During IAIA’s first decade (1962-1971), the Institute collected artwork that was coming out of the newly developed program to document the achievements of its students and faculty. These works were sent out as exhibits throughout the country as a way to promote the Institute’s mission. By the 1970s the Institute recognized a need to create a museum studies training program as well as a museum to house the school collection that was being stored throughout its campus in various buildings. The collection was inventoried and catalogued and regular collection exhibits were created for the public. As the local community and visitors to the campus became aware of this collection, private collectors were inspired to make donations to the museum of cultural arts such as baskets, pottery and textiles. These works were utilized for study by the students to help reinforce the cultural aesthetics that inform contemporary Native American art.
In the decade that followed, it became possible to observe the artistic or professional development of graduates who had attended the Institute in its seminal years. Some of these artistic tracks include works from T.C. Cannon, Kevin Red Star, Bill Warsoldier Soza, Doug Hyde, Alfred Youngman, Earl Biss and Dan Namingha who were all enrolled at IAIA in the 1960s and 1970s. Around this time, the Museum recognized the need to collect work by other renowned artists to further enhance the collection as a significant body of contemporary Native American artwork.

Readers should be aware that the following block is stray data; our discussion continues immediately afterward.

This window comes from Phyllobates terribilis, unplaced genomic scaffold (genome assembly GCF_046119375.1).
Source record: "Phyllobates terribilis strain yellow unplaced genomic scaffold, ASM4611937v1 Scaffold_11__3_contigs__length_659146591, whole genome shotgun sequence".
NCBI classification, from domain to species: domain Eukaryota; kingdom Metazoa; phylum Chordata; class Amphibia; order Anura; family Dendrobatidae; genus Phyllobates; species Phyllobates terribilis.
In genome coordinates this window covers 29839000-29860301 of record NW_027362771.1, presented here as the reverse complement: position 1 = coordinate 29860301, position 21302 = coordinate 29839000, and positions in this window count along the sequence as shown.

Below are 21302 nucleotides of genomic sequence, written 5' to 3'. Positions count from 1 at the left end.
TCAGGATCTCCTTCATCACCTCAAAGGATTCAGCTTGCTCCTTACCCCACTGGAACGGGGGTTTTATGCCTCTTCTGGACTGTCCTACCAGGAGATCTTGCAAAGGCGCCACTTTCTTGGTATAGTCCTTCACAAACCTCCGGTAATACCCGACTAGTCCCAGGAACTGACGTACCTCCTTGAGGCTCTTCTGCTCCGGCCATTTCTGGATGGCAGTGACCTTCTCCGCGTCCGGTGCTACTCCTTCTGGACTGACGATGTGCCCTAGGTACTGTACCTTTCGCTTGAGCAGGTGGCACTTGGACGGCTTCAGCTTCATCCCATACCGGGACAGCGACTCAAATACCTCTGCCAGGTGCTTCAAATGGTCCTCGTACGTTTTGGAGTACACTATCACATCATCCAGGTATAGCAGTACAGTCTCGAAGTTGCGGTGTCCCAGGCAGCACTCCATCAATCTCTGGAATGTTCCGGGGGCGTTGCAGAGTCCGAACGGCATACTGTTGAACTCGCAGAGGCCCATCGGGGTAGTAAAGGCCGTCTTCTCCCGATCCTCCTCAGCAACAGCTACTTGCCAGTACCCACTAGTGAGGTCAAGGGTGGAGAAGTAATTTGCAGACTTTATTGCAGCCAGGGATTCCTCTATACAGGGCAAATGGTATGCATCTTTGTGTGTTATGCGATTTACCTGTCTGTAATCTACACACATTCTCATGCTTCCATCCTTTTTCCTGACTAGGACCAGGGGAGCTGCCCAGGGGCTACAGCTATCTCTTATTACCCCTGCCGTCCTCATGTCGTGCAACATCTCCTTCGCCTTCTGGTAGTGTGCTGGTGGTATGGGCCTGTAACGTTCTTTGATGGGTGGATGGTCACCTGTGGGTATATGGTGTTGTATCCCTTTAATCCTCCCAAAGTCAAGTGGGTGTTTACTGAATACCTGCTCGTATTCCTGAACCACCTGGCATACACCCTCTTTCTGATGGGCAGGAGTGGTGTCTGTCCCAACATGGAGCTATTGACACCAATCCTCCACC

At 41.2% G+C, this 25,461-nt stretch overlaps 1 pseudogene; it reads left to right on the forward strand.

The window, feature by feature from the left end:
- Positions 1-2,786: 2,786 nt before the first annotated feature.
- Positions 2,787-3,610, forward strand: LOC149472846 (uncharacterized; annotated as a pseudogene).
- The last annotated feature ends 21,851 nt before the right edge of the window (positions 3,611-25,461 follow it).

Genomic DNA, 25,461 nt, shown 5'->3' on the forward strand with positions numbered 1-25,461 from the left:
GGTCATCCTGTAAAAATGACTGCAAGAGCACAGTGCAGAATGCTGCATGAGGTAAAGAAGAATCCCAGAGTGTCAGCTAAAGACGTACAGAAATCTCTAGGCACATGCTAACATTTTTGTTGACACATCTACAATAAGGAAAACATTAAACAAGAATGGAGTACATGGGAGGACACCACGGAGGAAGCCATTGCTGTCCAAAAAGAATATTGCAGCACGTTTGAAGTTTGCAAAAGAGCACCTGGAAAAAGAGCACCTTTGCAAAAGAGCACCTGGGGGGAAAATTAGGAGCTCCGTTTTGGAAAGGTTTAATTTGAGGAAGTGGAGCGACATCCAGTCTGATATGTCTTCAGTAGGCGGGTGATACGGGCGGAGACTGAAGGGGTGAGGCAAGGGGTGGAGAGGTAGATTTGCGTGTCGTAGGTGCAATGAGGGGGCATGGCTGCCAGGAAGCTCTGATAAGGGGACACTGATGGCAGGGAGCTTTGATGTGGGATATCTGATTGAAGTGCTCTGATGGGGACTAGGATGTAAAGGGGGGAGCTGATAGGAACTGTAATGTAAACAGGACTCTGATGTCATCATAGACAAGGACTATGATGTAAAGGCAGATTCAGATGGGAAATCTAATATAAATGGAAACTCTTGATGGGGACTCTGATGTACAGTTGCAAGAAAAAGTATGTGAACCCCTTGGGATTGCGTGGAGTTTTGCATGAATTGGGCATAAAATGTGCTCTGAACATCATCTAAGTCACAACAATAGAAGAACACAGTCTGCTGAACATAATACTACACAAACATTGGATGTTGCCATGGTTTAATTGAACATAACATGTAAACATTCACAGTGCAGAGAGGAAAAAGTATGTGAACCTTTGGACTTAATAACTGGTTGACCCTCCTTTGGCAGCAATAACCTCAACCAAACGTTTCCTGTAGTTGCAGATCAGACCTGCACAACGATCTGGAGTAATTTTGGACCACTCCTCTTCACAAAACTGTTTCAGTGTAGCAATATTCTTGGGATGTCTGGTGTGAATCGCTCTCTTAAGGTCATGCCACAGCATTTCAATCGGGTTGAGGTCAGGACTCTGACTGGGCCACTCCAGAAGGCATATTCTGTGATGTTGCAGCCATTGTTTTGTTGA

A turning point occurred in the 90s when the governing board and the museum decided to assertively redefine the collection and its public face through the acquisition of the former Santa Fe federal building in downtown Santa Fe, providing a prominent and highly accessible venue. The renovated space allowed for expanded exhibits, programming and collections storage. By this time its holdings included works by earlier artists from the 1930s-1950s such as Pop Chalee, Harrison Begay and Andrew Tsinahjinnie. This comprehensive compilation of work could not compare to any other collection since other museum collections of Native American works were primarily based upon archaeological, regional or historic works. It was decided by the school and museum that what they had was not only unique but incredibly important to the canons of art history and Native art history. Therefore the collection from that point forward was called “The National Collection of Contemporary Native Art.”
Today the Museum of Contemporary Native Arts strives to continue a collecting practice that creates history for the future. The collection illustrates a continuity of Native thought and aesthetics that reinforces scholarship by collecting works that speak to earlier dialogues and continuing discussions of how Native expression informs and challenges mainstream perceptions of Native art and culture. As the collection grows and becomes more accessible in the coming years through virtual exhibits, an online database and an open storage facility, it will not only help to inspire the next generation of artists that will most likely be represented within the collection itself but it will also better inform the next generation of Native art scholars.